(Bloomberg)—Alibaba Group Holding Ltd. is scaling back its presence in Silicon Valley—a sign that the Trump administration’s crackdown on Chinese investment in U.S. companies is casting a chill.
After a flurry of deal-making, the Chinese e-commerce giant’s corporate venture arm has announced only one fresh investment in the U.S. this year, leading a $26.4 million funding round in a New York and Tel Aviv data-analysis startup called SQream Technologies. And that’s a tiny deal compared with the hundreds of millions Alibaba lavished on high-profile U.S. companies such as Magic Leap, Jet.com and Snap Inc.
Earlier this year the company lost its top U.S. dealmaker, Michael Zeisser, according to people familiar with the matter. Rather than hiring an outside replacement, Alibaba is promoting Peter Stern, who used to be an investment banker at Credit Suisse, the people said.
Alibaba’s pullback coincides with escalating tensions between the U.S. and China. The Trump administration has been cracking down on Chinese investments in U.S. technology, from takeovers to venture capital funding rounds. On Tuesday, administration officials said Trump wants Congress to give expanded powers to the Committee on Foreign Investment in the United States, or CFIUS, which reviews foreign takeovers. Earlier this year, Ant Financial—the payments giant spun out of Alibaba—abandoned plans to buy MoneyGram International after CFIUS blocked the transaction on national-security grounds.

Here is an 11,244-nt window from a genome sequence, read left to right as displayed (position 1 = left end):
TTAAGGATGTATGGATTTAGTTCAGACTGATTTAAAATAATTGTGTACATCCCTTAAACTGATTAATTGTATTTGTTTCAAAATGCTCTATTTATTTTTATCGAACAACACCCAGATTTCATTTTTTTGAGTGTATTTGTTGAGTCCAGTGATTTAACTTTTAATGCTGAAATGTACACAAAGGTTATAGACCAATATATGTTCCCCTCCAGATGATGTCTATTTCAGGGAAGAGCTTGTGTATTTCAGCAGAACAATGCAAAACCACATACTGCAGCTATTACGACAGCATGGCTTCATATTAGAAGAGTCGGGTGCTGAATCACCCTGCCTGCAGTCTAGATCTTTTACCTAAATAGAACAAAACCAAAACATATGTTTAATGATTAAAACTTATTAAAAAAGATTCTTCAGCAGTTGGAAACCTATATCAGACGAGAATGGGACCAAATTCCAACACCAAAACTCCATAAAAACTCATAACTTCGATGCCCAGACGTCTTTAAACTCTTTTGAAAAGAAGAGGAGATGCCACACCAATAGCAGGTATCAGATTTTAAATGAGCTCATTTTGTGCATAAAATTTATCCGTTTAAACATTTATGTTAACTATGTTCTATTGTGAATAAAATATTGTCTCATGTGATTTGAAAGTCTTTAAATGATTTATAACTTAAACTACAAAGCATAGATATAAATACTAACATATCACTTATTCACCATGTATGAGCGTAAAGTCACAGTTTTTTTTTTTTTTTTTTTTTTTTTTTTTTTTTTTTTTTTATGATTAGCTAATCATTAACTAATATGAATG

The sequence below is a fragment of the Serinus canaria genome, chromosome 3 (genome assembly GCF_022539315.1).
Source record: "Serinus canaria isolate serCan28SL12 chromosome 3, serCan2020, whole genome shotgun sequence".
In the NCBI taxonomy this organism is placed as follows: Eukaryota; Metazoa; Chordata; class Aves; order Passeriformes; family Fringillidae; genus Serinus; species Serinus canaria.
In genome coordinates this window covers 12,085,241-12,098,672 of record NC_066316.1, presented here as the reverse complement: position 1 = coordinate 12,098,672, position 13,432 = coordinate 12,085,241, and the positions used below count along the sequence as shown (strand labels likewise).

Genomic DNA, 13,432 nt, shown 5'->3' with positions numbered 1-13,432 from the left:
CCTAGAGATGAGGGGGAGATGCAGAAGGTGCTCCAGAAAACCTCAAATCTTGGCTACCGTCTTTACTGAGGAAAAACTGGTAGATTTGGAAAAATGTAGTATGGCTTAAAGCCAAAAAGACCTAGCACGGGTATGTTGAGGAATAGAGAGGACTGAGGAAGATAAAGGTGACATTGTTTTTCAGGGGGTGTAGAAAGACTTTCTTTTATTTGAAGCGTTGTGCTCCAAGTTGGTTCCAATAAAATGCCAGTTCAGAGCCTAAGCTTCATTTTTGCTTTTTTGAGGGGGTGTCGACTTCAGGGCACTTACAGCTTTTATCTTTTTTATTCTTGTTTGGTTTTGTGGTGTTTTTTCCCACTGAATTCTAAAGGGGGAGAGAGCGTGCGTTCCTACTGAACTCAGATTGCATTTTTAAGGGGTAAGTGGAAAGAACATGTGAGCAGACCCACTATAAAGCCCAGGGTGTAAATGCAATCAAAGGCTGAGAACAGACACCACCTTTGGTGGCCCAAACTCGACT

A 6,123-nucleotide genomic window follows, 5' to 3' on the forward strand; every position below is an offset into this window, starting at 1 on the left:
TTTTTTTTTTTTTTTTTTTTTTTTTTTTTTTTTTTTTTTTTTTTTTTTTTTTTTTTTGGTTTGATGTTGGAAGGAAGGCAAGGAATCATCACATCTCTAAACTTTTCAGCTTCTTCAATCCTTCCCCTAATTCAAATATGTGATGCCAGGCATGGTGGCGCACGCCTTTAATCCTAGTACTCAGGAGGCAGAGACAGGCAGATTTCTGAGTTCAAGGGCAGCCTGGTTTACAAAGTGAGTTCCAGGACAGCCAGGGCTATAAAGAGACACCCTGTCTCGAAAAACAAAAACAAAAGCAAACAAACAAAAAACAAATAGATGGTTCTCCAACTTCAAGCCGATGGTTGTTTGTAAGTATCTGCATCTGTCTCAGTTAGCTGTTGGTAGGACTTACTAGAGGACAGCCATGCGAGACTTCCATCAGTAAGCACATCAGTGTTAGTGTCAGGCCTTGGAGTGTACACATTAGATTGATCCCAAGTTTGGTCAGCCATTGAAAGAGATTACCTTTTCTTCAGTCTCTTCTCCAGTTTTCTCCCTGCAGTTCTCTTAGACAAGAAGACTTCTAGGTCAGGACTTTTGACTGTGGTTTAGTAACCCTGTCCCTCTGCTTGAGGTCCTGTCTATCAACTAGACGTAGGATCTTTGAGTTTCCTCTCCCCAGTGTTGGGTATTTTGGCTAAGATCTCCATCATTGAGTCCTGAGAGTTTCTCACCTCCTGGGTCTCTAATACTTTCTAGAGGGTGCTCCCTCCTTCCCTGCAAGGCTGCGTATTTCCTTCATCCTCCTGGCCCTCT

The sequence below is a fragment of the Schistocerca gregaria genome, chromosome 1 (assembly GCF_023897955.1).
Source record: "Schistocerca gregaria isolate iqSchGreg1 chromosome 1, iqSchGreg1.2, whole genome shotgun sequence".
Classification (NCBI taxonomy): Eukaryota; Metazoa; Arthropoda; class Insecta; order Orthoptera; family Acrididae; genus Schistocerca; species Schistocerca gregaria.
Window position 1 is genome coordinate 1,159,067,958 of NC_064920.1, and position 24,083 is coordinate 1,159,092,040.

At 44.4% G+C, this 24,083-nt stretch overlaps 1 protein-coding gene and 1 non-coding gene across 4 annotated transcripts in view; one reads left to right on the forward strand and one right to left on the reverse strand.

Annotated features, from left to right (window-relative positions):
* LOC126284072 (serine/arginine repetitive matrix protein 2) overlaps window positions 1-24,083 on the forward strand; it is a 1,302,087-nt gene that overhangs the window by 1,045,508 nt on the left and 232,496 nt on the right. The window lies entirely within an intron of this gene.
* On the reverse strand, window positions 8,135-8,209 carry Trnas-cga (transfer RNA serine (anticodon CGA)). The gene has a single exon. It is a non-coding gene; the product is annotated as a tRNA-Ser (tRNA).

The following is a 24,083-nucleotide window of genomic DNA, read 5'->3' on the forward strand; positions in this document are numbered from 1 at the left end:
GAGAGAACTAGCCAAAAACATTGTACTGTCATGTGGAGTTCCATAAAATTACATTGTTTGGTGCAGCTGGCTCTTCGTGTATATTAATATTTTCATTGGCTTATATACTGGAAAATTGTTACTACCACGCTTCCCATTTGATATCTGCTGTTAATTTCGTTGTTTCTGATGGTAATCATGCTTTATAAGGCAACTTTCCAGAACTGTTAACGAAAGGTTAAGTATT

“Given the current environment it remains to be seen what investments they can make without CFIUS getting against them,” says Hans Tung, managing partner at GGV Capital, an early investor in Alibaba. Going “where they’re more welcomed makes more sense.”
Alibaba declined to comment.
Alibaba’s priority in the U.S. has long been to persuade businesses there to sell to Chinese consumers via its massive online bazaars, rather than chasing U.S. consumers and competing with the likes of Amazon.com Inc. (No. 1 in the Internet Retailer 2018 Top 500). Alibaba looked for American startups that would help it learn about new technologies and trends as well as businesses that would complement its core e-commerce offerings in Asia.
Alibaba took sizable stakes in sports e-commerce retailer Fanatics Inc. (No. 29 in the Top 500), gaming company Kabam, messaging app Tango, ride-hailing startup Lyft, e-commerce company Jet.com and Snap. More recently, Alibaba’s investments had shifted toward early-stage companies that would help make Alibaba more efficient, including data-storage firms and startups building location-based technology.
Now, Alibaba is once again focusing its dealmaking on Asia. To fulfill billionaire co-founder Jack Ma’s vision of bringing Chinese supermarkets and department stores into the 21st century, Alibaba has sunk billions of dollars into traditional retail, from buying existing companies to opening cashierless bricks-and-mortar stores. To attract new consumers in the fast-growing economies of Southeast Asia, Alibaba invested $4 billion in Singapore-based e-commerce giant Lazada Group (No. 17 in the Internet Retailer 2018 Online Marketplaces) and led a $1.1 billion investment round in Tokopedia, an Indonesian online marketplace.
Alibaba isn’t the only Chinese company avoiding the U.S. these days. In the first five months of the year, Chinese acquisitions and investments fell to the lowest level in seven years, a drop of 92%, according to Rhodium Group.
Though it may become increasingly difficult for Alibaba to make big investments in U.S. companies, it’s finding other ways to innovate. The company has pushed into a huge range of businesses from cloud services to entertainment, a vast laboratory to experiment with such emerging technologies as artificial intelligence and quantum computing. Last year, Alibaba said it would spend $15 billion on research and recruiting scientists from the U.S., China, Russia, Israel and Singapore.
Alibaba owns and operates Taobao and Tmall, which hold the No. 1 and No. 2 spots on the Internet Retailer 2018 Online Marketplaces.Favorite